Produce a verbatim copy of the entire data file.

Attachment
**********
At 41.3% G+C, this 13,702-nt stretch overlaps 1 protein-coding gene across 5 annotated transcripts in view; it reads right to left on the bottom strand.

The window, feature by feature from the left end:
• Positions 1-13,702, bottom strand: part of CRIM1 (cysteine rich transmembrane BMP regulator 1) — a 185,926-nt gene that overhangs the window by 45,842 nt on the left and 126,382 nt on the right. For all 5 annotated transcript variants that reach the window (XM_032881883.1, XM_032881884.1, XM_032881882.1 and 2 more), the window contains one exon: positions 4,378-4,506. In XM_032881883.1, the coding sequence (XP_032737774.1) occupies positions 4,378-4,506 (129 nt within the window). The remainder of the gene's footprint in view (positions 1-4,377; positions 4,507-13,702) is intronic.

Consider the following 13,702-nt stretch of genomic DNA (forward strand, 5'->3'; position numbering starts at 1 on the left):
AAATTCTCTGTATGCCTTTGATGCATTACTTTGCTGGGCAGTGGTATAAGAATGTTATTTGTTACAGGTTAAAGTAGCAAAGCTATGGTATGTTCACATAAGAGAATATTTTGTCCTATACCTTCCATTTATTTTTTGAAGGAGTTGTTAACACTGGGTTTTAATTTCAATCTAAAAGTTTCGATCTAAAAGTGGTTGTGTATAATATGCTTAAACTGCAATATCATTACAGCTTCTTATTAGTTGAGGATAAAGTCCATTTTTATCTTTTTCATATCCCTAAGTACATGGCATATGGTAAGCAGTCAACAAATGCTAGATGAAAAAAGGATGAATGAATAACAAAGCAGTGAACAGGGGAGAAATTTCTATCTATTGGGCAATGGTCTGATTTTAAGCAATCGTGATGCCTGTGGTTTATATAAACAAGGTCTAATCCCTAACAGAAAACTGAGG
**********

At 41.3% G+C, this 13,702-nt stretch overlaps 1 protein-coding gene across 5 annotated transcripts in view; it reads right to left on the bottom strand.

The window, feature by feature from the left end:
• Positions 1-13,702, bottom strand: part of CRIM1 (cysteine rich transmembrane BMP regulator 1) — a 185,926-nt gene that overhangs the window by 45,842 nt on the left and 126,382 nt on the right. For all 5 annotated transcript variants that reach the window (XM_032881883.1, XM_032881884.1, XM_032881882.1 and 2 more), the window contains one exon: positions 4,378-4,506. In XM_032881883.1, the coding sequence (XP_032737774.1) occupies positions 4,378-4,506 (129 nt within the window). The remainder of the gene's footprint in view (positions 1-4,377; positions 4,507-13,702) is intronic.

Consider the following 13,702-nt stretch of genomic DNA (forward strand, 5'->3'; position numbering starts at 1 on the left):
AAATTCTCTGTATGCCTTTGATGCATTACTTTGCTGGGCAGTGGTATAAGAATGTTATTTGTTACAGGTTAAAGTAGCAAAGCTATGGTATGTTCACATAAGAGAATATTTTGTCCTATACCTTCCATTTATTTTTTGAAGGAGTTGTTAACACTGGGTTTTAATTTCAATCTAAAAGTTTCGATCTAAAAGTGGTTGTGTATAATATGCTTAAACTGCAATATCATTACAGCTTCTTATTAGTTGAGGATAAAGTCCATTTTTATCTTTTTCATATCCCTAAGTACATGGCATATGGTAAGCAGTCAACAAATGCTAGATGAAAAAAGGATGAATGAATAACAAAGCAGTGAACAGGGGAGAAATTTCTATCTATTGGGCAATGGTCTGATTTTAAGCAATCGTGATGCCTGTGGTTTATATAAACAAGGTCTAATCCCTAACAGAAAACTGAGG